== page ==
Submitted to: Biological Trace Element Research
Publication Type: Peer Reviewed Journal
Publication Acceptance Date: February 10, 2001
Publication Date: October 1, 2001
Citation: Zeng, H. 2001. Arsenic suppresses necrosis induced by selenite in human leukemia HL-60 cells. Biological Trace Element Research. 83:1-15. Interpretive Summary: Programmed cell death is a highly regulated physiological process. Alterations in cell death have been implicated in many human diseases, including cancer and AIDS. Two mineral elements, selenium and arsenic, may play key roles in affecting cell death. Selenium, an essential trace element, has anti-cancer effects when it is given in amounts that exceed the nutritional requirement. Arsenic, an element whose essentiality has not been demonstrated in humans, has been used as an effective treatment for leukemia. The anti-cancer effects of selenium and arsenic have been related to their ability to stimulate programmed cell death. Because humans consume multiple elements simultaneously, it is important to learn how they may interact to protect against disease at the level of the cell. In studies of cells in culture, arsenic, but not selenium, enhanced the binding of a specific activator protein to DNA of cancer-prone cells and thus promotes cell death. Also, high doses of selenium induce death of cancer-prone cells, and this cell death may be inhibited with arsenic. These findings suggest that the cell death induced by high doses of selenium may be neutralized by arsenic at the cellular level. In practical terms, the recommendation for daily requirement for selenium should take into consideration intake of arsenic or other selenium- antagonistic dietary components to decrease the risk of cancer development. This information will be useful to scientists who seek to define mineral element requirements to promote health.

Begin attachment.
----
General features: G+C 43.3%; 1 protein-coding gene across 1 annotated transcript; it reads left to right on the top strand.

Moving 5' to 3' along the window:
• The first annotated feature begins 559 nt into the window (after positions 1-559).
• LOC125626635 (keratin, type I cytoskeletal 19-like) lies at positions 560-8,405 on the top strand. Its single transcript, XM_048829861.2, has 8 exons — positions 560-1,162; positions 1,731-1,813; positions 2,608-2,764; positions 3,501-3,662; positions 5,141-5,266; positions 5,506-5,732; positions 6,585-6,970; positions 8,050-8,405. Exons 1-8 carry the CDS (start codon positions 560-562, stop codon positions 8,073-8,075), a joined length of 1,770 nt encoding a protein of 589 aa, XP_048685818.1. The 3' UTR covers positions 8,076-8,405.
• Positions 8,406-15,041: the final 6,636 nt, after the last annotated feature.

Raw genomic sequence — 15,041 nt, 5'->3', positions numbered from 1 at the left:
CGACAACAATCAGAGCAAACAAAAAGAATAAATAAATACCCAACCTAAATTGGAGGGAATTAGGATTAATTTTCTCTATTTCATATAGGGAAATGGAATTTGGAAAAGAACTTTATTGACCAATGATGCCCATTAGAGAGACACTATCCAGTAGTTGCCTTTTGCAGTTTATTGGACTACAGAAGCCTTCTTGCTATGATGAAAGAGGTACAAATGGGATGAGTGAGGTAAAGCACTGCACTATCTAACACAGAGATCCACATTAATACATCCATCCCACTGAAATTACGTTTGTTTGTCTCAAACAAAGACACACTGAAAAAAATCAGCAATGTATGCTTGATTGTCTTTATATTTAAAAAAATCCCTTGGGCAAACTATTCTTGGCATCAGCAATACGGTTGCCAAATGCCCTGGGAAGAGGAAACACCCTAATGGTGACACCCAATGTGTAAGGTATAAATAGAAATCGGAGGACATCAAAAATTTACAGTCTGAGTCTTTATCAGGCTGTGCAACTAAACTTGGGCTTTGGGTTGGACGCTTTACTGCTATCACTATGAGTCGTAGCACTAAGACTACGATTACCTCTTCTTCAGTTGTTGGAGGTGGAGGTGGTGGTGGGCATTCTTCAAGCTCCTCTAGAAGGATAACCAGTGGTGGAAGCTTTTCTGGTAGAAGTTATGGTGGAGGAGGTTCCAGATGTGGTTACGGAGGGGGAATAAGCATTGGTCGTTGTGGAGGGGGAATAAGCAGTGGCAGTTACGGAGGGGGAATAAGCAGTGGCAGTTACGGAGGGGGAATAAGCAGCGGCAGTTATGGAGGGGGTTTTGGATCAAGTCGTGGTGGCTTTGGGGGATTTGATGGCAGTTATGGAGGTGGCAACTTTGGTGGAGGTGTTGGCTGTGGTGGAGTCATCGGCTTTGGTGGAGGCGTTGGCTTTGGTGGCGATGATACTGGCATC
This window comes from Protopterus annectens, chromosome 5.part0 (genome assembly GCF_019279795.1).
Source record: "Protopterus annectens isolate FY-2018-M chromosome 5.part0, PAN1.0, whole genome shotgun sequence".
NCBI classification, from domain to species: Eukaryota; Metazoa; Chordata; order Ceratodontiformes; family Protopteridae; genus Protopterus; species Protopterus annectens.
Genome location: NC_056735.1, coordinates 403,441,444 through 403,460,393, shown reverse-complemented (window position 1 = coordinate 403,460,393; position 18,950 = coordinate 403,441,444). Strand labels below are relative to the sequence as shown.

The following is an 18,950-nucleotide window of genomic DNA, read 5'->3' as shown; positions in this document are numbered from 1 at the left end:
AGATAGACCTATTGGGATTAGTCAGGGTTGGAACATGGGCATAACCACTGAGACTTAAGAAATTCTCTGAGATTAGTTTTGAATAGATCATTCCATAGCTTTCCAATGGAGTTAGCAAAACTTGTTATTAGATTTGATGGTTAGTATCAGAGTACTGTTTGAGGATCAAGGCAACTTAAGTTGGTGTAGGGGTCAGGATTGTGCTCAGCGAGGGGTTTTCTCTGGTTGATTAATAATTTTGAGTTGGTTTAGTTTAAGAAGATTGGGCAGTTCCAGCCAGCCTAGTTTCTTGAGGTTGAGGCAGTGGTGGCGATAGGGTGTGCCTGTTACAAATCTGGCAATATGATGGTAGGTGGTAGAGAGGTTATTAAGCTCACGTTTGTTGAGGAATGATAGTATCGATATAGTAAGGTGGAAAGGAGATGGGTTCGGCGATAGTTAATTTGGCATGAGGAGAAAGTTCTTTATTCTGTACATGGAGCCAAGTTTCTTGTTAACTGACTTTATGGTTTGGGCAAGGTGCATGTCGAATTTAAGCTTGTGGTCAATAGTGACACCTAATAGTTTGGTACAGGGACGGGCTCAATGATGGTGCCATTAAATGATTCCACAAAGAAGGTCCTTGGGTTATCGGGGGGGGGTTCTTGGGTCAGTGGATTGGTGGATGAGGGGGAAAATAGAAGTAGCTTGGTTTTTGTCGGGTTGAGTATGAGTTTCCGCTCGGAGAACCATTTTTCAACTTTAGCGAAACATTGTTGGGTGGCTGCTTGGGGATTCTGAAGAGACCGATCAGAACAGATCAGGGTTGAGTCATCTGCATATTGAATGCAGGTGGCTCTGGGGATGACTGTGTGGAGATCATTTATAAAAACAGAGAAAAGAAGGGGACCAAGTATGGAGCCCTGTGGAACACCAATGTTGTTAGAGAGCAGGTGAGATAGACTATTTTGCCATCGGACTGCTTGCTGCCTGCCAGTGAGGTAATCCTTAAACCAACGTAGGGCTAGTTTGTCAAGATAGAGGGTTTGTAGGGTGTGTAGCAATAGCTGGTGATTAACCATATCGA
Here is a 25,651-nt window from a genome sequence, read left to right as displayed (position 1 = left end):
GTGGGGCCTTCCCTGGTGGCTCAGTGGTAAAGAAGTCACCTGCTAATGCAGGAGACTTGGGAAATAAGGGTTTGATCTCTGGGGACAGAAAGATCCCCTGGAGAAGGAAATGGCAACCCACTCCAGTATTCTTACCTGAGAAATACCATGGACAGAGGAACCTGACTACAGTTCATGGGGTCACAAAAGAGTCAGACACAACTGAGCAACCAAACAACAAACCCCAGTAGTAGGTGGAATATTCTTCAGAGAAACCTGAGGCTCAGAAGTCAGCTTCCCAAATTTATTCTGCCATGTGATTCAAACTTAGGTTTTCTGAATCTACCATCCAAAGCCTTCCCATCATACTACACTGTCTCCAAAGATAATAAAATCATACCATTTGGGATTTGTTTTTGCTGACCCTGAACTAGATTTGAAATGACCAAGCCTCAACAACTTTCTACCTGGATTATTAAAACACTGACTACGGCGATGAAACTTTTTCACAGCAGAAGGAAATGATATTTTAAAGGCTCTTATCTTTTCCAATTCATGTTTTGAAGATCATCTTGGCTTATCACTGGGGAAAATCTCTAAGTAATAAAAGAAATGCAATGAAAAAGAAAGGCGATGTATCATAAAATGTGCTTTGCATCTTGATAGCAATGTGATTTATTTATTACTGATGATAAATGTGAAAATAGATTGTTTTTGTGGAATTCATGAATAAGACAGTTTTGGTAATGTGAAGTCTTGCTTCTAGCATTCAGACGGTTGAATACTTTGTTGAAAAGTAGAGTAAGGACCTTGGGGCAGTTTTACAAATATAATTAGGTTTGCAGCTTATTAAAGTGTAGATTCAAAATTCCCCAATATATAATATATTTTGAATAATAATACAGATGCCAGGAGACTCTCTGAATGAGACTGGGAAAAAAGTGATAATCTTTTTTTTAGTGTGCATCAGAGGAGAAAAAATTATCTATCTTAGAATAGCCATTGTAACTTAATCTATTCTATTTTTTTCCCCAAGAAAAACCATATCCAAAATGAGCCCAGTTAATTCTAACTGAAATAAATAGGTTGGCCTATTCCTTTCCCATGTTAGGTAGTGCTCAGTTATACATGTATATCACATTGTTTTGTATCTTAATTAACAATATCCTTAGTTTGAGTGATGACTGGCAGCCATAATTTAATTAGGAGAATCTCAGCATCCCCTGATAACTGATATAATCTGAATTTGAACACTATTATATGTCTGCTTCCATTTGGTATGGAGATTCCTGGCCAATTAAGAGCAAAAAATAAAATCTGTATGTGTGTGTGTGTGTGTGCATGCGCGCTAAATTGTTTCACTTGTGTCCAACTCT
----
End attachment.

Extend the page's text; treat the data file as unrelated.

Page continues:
Technical Abstract: Selenium, as an essential mineral trace element for human nutrition, has been shown to have anti-cancer effects at doses higher than that of the nutritional requirement. Arsenic, as another trace element, has been shown to be effective in treatment of leukemia. Anti-cancer effects of selenium and arsenic have been related to their ability to induce apoptosis. Because humans are exposed to diverse trace elements simultaneously, it is important to learn biological effects of their interactions at a cellular level. We first demonstrate that sodium selenite (Na2SeO3) causes apoptosis at around 3 u and necrosis at high concentrations (> 3 uM) in HL-60 cells. Similarly, both sodium arsenite (NaAsO2) at 50 uM and sodium arsenate (Na2HAsO4) at 500 uM induce apoptosis,but at higher concentration (>50 uM, >500 uM respectively) they induce necrosis in HL-60 cells. Arsenic, but not selenium, enhances AP-1 DNA-binding activity, indicating different mechanisms for apoptosis induced by these two elements. Interestingly, we observed that HL-60 cell necrosis induced by high concentration of selenium is essentially inhibited by arsenic, resulting in a net effect of apoptosis. Because AP-1 DNA binding activity is not induced in the presence of a combination of necrotic level of selenium and apoptotic level of arsenic, the observed apoptosis apparently is through the mechanism used by selenium. These results suggest for the first time that necrotic effect of selenium could be neutralized by arsenic at the cellular level.